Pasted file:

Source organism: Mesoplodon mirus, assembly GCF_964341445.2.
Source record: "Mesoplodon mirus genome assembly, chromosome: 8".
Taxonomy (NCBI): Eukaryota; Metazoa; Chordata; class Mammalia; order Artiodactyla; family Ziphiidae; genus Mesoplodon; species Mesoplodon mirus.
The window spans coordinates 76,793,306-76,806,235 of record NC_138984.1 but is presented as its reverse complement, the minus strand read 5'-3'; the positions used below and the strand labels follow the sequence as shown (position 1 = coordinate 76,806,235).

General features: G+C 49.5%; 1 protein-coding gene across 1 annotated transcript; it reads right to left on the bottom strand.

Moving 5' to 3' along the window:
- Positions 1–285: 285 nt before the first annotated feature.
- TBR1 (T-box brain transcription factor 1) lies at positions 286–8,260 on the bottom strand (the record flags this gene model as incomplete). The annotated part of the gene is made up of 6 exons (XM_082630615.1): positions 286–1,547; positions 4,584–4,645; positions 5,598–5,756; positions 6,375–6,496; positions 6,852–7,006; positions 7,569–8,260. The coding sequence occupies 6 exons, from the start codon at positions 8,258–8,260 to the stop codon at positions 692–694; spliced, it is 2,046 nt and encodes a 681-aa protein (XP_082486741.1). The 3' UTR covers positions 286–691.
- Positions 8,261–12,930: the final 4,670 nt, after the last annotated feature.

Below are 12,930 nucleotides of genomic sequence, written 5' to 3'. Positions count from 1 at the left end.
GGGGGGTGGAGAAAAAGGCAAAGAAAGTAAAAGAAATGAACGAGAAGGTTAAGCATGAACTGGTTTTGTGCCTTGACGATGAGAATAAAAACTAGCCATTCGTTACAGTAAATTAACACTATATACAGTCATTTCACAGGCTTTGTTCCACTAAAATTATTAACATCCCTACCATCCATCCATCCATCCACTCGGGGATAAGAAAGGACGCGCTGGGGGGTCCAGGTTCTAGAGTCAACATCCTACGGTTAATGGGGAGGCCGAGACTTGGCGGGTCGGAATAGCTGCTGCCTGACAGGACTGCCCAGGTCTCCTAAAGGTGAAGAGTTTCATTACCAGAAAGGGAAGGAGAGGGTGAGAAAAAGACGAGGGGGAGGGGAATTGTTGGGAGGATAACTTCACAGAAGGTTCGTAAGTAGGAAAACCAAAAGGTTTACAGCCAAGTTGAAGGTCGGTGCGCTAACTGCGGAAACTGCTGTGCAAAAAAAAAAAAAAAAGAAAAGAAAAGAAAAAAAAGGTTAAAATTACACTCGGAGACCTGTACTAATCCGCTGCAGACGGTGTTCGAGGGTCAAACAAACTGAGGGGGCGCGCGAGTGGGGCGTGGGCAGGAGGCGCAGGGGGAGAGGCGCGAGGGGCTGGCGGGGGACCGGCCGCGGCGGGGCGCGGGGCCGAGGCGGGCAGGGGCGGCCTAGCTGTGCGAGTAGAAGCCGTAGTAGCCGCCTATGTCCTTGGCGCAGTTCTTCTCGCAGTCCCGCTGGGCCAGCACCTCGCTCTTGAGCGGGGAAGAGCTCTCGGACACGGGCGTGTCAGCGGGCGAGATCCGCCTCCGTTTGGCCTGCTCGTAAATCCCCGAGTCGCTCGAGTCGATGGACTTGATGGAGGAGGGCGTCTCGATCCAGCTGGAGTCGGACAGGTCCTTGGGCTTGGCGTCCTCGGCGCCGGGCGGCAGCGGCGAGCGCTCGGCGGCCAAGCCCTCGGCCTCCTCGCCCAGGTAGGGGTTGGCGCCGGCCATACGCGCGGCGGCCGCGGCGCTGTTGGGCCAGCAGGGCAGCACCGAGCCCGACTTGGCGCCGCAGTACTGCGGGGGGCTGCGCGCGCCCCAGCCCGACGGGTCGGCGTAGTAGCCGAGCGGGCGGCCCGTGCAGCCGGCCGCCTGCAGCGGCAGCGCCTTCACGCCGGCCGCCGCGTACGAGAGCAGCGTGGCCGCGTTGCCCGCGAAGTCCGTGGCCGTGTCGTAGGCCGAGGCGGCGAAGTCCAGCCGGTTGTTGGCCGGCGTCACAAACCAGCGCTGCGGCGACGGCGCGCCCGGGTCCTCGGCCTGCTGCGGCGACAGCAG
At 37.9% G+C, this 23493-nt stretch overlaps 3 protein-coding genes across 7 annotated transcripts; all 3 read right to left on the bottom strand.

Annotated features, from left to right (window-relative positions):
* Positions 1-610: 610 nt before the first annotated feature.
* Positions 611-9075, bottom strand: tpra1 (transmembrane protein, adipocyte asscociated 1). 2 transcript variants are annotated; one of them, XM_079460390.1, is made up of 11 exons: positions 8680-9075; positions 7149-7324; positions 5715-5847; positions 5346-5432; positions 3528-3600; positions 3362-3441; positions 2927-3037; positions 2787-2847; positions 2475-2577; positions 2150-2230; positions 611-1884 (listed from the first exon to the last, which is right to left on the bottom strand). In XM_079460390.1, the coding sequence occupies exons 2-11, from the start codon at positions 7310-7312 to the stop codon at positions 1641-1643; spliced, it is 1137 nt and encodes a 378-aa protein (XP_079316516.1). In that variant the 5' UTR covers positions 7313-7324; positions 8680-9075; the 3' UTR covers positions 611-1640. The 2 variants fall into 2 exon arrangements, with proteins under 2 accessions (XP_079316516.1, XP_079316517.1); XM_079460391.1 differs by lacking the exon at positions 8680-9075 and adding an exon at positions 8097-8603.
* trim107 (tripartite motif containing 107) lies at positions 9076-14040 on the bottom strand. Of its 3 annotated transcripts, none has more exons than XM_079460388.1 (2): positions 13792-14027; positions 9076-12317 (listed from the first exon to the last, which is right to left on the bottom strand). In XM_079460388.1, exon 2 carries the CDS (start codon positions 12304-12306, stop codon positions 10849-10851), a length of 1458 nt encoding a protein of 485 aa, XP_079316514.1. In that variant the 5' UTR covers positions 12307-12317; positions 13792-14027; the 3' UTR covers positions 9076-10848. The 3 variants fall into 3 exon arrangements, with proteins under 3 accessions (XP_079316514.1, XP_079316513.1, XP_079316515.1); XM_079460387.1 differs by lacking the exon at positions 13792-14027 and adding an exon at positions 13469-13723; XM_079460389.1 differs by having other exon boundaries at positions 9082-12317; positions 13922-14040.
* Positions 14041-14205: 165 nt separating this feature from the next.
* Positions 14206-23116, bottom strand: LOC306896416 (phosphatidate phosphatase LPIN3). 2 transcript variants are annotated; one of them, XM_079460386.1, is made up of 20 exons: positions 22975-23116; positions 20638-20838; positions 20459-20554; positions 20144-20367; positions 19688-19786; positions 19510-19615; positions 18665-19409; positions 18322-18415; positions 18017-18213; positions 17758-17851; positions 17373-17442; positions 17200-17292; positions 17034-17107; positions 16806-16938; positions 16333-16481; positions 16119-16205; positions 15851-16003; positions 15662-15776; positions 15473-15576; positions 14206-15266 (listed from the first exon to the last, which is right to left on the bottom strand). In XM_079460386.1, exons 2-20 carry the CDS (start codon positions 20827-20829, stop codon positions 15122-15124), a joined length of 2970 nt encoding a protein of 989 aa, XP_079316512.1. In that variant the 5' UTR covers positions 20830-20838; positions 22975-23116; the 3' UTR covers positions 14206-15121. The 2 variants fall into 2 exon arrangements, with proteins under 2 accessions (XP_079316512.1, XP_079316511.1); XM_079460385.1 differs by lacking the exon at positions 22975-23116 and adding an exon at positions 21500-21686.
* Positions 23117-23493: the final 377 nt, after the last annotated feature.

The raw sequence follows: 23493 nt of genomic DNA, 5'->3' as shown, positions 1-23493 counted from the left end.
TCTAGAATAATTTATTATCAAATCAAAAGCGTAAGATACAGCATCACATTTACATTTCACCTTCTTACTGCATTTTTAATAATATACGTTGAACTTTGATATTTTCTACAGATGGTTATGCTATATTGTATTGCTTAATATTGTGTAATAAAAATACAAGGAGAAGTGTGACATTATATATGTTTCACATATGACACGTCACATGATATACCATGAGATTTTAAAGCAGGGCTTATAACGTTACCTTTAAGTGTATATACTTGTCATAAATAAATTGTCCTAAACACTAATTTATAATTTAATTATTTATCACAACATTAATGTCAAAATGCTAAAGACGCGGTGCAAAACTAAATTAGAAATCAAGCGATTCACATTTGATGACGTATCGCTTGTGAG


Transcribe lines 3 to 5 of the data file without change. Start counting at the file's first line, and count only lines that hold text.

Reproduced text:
Taxonomy (NCBI): Eukaryota; Metazoa; Chordata; class Mammalia; order Artiodactyla; family Ziphiidae; genus Mesoplodon; species Mesoplodon mirus.
The window spans coordinates 76,793,306-76,806,235 of record NC_138984.1 but is presented as its reverse complement, the minus strand read 5'-3'; the positions used below and the strand labels follow the sequence as shown (position 1 = coordinate 76,806,235).

General features: G+C 49.5%; 1 protein-coding gene across 1 annotated transcript; it reads right to left on the bottom strand.